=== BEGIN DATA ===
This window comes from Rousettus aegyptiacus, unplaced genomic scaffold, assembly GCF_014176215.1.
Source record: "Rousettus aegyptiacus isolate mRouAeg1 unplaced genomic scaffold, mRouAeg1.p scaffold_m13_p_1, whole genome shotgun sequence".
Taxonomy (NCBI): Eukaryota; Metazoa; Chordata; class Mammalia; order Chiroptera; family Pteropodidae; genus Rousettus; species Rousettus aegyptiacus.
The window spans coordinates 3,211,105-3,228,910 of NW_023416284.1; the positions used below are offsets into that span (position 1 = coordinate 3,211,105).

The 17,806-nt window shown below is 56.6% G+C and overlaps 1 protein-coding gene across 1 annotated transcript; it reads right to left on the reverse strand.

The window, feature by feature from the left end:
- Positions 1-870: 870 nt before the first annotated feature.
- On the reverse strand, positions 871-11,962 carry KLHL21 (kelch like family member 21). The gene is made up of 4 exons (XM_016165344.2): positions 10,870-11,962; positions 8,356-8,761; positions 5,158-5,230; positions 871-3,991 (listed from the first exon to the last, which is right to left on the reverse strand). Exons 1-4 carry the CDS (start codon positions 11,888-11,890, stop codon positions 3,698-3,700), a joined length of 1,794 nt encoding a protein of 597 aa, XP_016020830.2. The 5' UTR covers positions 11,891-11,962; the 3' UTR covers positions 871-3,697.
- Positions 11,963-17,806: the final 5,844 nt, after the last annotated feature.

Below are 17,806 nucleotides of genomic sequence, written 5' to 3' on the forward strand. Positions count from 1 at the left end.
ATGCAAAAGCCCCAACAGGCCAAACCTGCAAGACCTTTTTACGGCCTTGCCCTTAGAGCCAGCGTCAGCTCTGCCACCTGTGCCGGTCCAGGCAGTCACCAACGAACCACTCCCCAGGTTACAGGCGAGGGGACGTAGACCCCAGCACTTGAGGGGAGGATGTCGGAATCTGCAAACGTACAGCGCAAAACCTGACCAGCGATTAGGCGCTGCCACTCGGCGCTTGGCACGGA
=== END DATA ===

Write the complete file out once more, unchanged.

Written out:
This window comes from Rousettus aegyptiacus, unplaced genomic scaffold, assembly GCF_014176215.1.
Source record: "Rousettus aegyptiacus isolate mRouAeg1 unplaced genomic scaffold, mRouAeg1.p scaffold_m13_p_1, whole genome shotgun sequence".
Taxonomy (NCBI): Eukaryota; Metazoa; Chordata; class Mammalia; order Chiroptera; family Pteropodidae; genus Rousettus; species Rousettus aegyptiacus.
The window spans coordinates 3,211,105-3,228,910 of NW_023416284.1; the positions used below are offsets into that span (position 1 = coordinate 3,211,105).

The 17,806-nt window shown below is 56.6% G+C and overlaps 1 protein-coding gene across 1 annotated transcript; it reads right to left on the reverse strand.

The window, feature by feature from the left end:
- Positions 1-870: 870 nt before the first annotated feature.
- On the reverse strand, positions 871-11,962 carry KLHL21 (kelch like family member 21). The gene is made up of 4 exons (XM_016165344.2): positions 10,870-11,962; positions 8,356-8,761; positions 5,158-5,230; positions 871-3,991 (listed from the first exon to the last, which is right to left on the reverse strand). Exons 1-4 carry the CDS (start codon positions 11,888-11,890, stop codon positions 3,698-3,700), a joined length of 1,794 nt encoding a protein of 597 aa, XP_016020830.2. The 5' UTR covers positions 11,891-11,962; the 3' UTR covers positions 871-3,697.
- Positions 11,963-17,806: the final 5,844 nt, after the last annotated feature.

Below are 17,806 nucleotides of genomic sequence, written 5' to 3' on the forward strand. Positions count from 1 at the left end.
ATGCAAAAGCCCCAACAGGCCAAACCTGCAAGACCTTTTTACGGCCTTGCCCTTAGAGCCAGCGTCAGCTCTGCCACCTGTGCCGGTCCAGGCAGTCACCAACGAACCACTCCCCAGGTTACAGGCGAGGGGACGTAGACCCCAGCACTTGAGGGGAGGATGTCGGAATCTGCAAACGTACAGCGCAAAACCTGACCAGCGATTAGGCGCTGCCACTCGGCGCTTGGCACGGA